Carlson has a long history of pushing vaccine conspiracy theories that endanger people’s lives. On Tuesday night, he attacked covid-19 vaccines, claiming without providing any evidence that “the way the authorities handled the covid vaccine did not inspire confidence,” “all these people [were] lying about it” and “the most powerful people in America worked to make certain that no one could criticize it.” He never did say what these lies supposedly were — he just left his audience with the impression that the vaccines are part of a plot against them by powerful, shadowy forces. One fact Carlson did not mention: His boss, Rupert Murdoch, has already been vaccinated. His conspiracy mongering is likely to discourage Fox News’s elderly viewers — who are at the highest risk of dying of covid-19 — from getting safe and effective vaccines that could save their lives.
Having done his level best to injure public health, the next night Carlson sought to exacerbate racial and political divisions. On Wednesday, he argued that “they” (whoever they are) are lying to “you” — the Fox News viewer — about the storming of the Capitol on Jan. 6. “The known facts bear no resemblance to the story they’re telling — they’re just flat-out lying,” Carlson said. He didn’t say what the real story was — perhaps, like half of Republicans in a recent poll, he thinks antifa was responsible for the assault?
Rather than try to make his case for an alternative reality, Carlson segued into a diatribe about the Black Lives Matter rallies last year that were sparked by the death of George Floyd in Minneapolis. He claimed that protests “changed this country more in five months than it changed in the previous 50 years” — and it was all based on “an utter lie.” Floyd wasn’t “murdered by a cop,” Carlson told viewers. He “almost certainly died of a drug overdose, fentanyl.”
This is the claim advanced by attorneys representing the cop who pressed his knee onto Floyd’s neck for roughly nine minutes, but it’s not true. The medical examiner ruled that Floyd’s death was a homicide. While Floyd had fentanyl in his system, the cause of death was “cardiopulmonary arrest complicating law enforcement subdual, restraint, and neck compression.” A private autopsy requested by Floyd’s family found he died of asphyxia, or suffocation.
That Carlson is spreading dingbat, dishonest conspiracy theories from such a powerful perch is certain to have deleterious, even deadly, consequences for the country. Already his promotion of “Stop the Steal” lies helped to lead to the attack on the Capitol that left five people dead and at least 138 cops injured. That is why I, and other commentators such as Nicholas Kristof of the New York Times, have called for Fox News to exercise greater restraint — and, if it doesn’t, for the cable systems that carry it to drop its programming.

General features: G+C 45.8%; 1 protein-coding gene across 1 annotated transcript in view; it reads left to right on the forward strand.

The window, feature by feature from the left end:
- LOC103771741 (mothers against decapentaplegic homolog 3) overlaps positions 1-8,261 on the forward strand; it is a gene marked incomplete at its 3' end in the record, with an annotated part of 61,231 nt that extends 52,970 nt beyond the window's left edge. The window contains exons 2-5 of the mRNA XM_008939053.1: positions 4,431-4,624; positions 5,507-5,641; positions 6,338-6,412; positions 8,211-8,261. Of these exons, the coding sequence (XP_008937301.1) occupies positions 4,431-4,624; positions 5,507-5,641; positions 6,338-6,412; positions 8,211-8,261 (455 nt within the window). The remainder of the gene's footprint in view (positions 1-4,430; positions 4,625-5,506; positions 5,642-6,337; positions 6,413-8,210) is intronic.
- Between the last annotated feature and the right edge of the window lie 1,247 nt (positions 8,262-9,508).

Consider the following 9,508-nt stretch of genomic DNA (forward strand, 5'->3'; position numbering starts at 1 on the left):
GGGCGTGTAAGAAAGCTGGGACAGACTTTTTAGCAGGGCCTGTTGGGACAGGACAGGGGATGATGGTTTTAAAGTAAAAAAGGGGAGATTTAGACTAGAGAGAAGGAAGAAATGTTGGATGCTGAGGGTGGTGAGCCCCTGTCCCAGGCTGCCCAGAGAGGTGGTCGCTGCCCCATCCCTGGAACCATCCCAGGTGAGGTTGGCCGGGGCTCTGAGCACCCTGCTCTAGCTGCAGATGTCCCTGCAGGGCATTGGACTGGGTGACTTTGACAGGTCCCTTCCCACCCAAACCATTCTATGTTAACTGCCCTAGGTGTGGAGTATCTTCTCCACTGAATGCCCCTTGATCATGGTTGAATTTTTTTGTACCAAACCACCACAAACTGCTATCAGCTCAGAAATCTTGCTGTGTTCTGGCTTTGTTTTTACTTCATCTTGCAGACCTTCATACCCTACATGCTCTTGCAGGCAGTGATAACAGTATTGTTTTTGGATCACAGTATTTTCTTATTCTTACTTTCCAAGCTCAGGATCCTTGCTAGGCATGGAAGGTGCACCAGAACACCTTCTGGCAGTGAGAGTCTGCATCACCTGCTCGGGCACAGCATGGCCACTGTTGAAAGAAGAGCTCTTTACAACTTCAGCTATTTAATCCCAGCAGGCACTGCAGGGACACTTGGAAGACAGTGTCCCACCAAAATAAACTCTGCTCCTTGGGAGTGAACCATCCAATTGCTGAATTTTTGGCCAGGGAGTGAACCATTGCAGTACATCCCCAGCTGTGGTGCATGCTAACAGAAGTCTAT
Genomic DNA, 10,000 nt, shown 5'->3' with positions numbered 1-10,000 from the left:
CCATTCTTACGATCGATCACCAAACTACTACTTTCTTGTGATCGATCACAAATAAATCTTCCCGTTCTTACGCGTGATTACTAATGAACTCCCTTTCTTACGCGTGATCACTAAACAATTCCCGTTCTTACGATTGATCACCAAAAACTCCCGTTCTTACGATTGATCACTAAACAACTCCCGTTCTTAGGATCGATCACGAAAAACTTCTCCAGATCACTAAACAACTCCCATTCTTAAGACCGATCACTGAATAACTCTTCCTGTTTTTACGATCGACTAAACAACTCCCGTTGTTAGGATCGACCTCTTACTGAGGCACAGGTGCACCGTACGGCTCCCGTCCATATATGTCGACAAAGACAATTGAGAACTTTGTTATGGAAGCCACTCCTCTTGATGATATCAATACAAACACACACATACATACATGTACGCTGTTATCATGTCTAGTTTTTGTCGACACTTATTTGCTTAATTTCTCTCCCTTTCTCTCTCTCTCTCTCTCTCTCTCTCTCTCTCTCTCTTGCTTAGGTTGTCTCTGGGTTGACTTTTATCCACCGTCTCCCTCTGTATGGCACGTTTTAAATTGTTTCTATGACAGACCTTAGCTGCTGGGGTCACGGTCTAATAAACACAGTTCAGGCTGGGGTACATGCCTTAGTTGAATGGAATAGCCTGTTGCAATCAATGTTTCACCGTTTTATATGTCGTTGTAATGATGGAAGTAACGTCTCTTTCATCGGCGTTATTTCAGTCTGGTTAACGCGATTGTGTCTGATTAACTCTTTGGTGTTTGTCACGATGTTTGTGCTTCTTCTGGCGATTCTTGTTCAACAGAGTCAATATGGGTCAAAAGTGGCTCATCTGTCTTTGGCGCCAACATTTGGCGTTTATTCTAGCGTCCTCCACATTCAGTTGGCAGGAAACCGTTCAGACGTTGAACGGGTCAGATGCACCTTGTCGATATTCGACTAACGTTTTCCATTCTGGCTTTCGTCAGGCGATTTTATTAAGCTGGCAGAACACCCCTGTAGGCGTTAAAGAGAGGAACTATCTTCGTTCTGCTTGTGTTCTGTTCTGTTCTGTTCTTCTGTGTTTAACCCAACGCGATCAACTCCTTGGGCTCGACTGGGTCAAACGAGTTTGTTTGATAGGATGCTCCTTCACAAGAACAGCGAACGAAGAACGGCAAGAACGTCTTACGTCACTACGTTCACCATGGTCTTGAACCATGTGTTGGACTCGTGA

This provoked another Carlson diatribe. On Thursday night, he claimed that there was a plot involving everyone from House Speaker Nancy Pelosi (D-Calif.) and Rep. Adam B. Schiff (D-Calif.) to Post owner Jeff Bezos to, well, me designed to “silence” Fox News. To make his case, he employed his trademark combination of hyperbole, paranoia and ignorance.
He bizarrely compared Pelosi and Schiff to the Ottomans, who, he said, “destroyed the cities they captured” because “they enjoyed it.” Perhaps Carlson is thinking of the Mongols? The Ottomans were not city-destroyers — as he would know if he visited Istanbul, Cairo or Belgrade. He’s just casually maligning Muslims along with Democrats.
Carlson is full of off-the-wall analogies that demonstrate his invincible ignorance of history. “The moment they took power, Democrats began a kind of Counter-Reformation against the free Internet,” he claimed. “They started the most sweeping mass censorship campaign in the history of this country.” (Guess he’s never heard of the 1798 Alien and Sedition Acts or the 1873 Comstock Act or the 1917 Espionage Act.) Later, he compared the Democrats to the “Red Guards.” He can’t decide if the targets of his ire are militant Catholics or militant Communists.
Carlson went on to paint Fox News as a lonely, embattled champion of free speech: “Everyone else in the media is standing in crisp formation, in their starched matching uniforms and their little caps, patiently awaiting orders from the billionaire class. And then there’s Fox News off by itself, occasionally saying things that are slightly different.” Pretty rich coming from a TV star who is reportedly paid $10 million a year by a giant corporation controlled by two billionaires, Rupert Murdoch and his son Lachlan.
No one is trying to punish Fox News for expressing “slightly different” views. I am a staunch believer in free speech. I spent most of my life in the conservative movement. (Carlson and I were once affiliated with the same magazine — the Weekly Standard.) I welcome a debate that features conservative views.
But that is not what Carlson represents. He is peddling lunatic conspiracy theories that endanger people’s lives and shred our social fabric. The executives at Fox News — and at the cable systems that carry it — should be ashamed of themselves for beaming this dangerous claptrap into millions of homes.